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New GAO Report on Protecting Federal Workers During an Influenza Pandemic

Press Release

Location: Washington DC

U.S. Senator Daniel K. Akaka (D-Hawaii) today released a Government Accountability Office (GAO) report entitled, Influenza Pandemic: Agencies Report Progress in Plans to Protect Federal Workers but Oversight Could be Improved (GAO-12-748). GAO conducted a follow-up review of its 2009 report on federal agencies' preparedness plans to protect employees during an influenza pandemic. GAO found that since its 2009 report, federal agencies have made progress, but due to a lack of oversight it remains unclear as to whether agencies have all the appropriate policies and procedures in place to protect employees.

"Preparing federal employees for an influenza pandemic is critical to the continuity of government operations," Chairman Akaka said. "GAO's report shows that while progress has been made, a number of agencies have more to do to protect their workers and we need greater oversight of their plans. It's a matter of when, not if, the next pandemic will strike, and we must not let our guard down. I encourage all agencies to continue reviewing and updating their plans to ensure that essential operations can continue and workers are safe during a pandemic."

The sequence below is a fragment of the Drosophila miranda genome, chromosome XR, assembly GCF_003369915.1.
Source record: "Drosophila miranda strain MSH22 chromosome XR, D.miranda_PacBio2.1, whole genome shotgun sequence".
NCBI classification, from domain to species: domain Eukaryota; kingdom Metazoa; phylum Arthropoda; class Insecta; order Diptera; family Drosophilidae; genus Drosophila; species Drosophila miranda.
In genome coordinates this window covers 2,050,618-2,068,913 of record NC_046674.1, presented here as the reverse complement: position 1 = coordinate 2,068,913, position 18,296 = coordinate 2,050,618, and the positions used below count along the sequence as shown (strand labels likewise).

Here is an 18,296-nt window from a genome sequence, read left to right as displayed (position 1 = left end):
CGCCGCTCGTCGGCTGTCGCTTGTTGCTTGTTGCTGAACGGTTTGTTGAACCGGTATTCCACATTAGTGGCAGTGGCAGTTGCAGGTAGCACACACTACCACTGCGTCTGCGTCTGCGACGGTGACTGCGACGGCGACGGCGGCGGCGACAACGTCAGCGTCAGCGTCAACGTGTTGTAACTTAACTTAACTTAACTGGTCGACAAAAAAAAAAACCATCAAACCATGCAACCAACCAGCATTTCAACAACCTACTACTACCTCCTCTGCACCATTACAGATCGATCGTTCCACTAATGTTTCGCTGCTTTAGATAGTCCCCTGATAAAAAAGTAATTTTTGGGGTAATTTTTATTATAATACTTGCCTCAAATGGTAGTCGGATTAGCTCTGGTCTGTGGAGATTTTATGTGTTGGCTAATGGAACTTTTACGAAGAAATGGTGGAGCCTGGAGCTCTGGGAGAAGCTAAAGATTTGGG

The GAO study revealed that:
Since the 2009 GAO review (GAO-08-404), more federal agencies have developed plans to protect employees during an influenza pandemic by identifying various workforce strategies and planning the distribution of protective equipment to employees whose duties require them to work onsite;
Ten of the 20 agencies that have mission essential functions that must be performed onsite have not identified the number of employees that would perform mission essential functions nor notified employees that they would be expected to work during an influenza pandemic;

The Homeland Security Council's 2006 National Strategy for Pandemic Influenza Implementation Plan directed the Department of Homeland Security to report to the President on agencies' readiness to continue operations during an influenza pandemic, but currently the department does not oversee these plans;

Although the Federal Emergency Management Agency (FEMA) conducts biannual assessments of federal department and agencies' continuity of operations plans, its assessments do not specifically include influenza pandemic planning.

GAO recommended that the Secretary of Homeland Security direct the FEMA Administrator to oversee agencies' progress in developing and maintaining plans to protect workers. Specifically, GAO recommended that FEMA's assessments of agencies' continuity capabilities should include a review of progress in evaluating exposure risk levels, identifying appropriate protective measures, and establishing operational plans to provide such protections. The Department of Homeland Security agreed with the recommendation.

Senator Akaka is Chairman of the Senate Homeland Security and Governmental Affairs Subcommittee on Oversight of Government Management, the Federal Workforce, and the District of Columbia.

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